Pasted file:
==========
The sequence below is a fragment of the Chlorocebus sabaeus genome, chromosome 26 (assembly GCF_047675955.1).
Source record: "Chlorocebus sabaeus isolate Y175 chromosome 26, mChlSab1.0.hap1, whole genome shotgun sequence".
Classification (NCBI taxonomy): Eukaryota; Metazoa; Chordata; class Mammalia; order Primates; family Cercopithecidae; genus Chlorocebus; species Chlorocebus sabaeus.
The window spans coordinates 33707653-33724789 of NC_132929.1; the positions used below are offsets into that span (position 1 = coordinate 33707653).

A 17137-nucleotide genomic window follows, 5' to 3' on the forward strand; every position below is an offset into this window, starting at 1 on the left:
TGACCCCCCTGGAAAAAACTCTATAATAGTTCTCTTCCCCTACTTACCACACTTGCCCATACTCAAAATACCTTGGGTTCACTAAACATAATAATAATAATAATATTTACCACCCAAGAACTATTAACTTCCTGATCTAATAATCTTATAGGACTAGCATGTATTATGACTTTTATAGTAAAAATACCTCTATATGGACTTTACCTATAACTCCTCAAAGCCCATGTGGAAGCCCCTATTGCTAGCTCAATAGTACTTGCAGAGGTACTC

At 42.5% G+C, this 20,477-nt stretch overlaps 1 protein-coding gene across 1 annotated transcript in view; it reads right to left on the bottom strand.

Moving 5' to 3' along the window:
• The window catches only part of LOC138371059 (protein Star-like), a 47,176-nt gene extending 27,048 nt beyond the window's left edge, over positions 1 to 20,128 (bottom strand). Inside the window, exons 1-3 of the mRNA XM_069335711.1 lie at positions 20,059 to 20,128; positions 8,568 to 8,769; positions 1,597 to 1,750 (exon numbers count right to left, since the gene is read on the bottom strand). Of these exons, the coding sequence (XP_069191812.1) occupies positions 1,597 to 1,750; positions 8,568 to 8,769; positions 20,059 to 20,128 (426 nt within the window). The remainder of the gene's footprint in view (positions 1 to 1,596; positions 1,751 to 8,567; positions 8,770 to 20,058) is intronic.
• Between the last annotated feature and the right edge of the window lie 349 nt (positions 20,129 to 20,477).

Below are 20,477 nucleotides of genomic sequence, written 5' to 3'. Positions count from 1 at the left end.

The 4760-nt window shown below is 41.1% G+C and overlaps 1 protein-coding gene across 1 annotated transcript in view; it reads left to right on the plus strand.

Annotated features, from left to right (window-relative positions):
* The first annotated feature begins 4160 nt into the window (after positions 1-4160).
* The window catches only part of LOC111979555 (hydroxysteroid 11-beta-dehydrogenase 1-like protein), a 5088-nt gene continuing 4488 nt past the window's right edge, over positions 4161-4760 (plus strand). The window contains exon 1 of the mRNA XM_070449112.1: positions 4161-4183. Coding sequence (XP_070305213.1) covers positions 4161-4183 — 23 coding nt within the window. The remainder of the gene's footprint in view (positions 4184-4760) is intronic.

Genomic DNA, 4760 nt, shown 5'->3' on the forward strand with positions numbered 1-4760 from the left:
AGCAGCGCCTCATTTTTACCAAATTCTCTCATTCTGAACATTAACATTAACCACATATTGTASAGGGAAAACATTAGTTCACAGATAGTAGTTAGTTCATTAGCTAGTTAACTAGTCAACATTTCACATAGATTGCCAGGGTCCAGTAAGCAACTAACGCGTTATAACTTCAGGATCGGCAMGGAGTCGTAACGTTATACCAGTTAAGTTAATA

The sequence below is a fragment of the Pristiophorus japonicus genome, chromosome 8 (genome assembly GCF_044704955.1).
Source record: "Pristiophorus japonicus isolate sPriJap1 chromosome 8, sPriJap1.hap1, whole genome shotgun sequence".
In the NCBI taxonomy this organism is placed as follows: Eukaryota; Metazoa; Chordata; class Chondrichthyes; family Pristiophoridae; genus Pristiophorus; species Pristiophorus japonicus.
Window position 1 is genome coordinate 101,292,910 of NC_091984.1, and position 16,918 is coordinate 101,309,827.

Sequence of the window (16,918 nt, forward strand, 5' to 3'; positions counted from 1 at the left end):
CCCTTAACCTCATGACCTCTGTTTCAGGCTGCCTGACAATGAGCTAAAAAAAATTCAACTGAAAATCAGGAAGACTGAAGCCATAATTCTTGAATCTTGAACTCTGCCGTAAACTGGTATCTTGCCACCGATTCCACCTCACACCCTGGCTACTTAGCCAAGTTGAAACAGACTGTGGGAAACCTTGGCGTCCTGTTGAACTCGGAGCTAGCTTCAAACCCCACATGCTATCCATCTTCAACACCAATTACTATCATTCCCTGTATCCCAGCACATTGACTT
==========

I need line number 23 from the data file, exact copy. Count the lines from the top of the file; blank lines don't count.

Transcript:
CCCTTAACCTCATGACCTCTGTTTCAGGCTGCCTGACAATGAGCTAAAAAAAATTCAACTGAAAATCAGGAAGACTGAAGCCATAATTCTTGAATCTTGAACTCTGCCGTAAACTGGTATCTTGCCACCGATTCCACCTCACACCCTGGCTACTTAGCCAAGTTGAAACAGACTGTGGGAAACCTTGGCGTCCTGTTGAACTCGGAGCTAGCTTCAAACCCCACATGCTATCCATCTTCAACACCAATTACTATCATTCCCTGTATCCCAGCACATTGACTT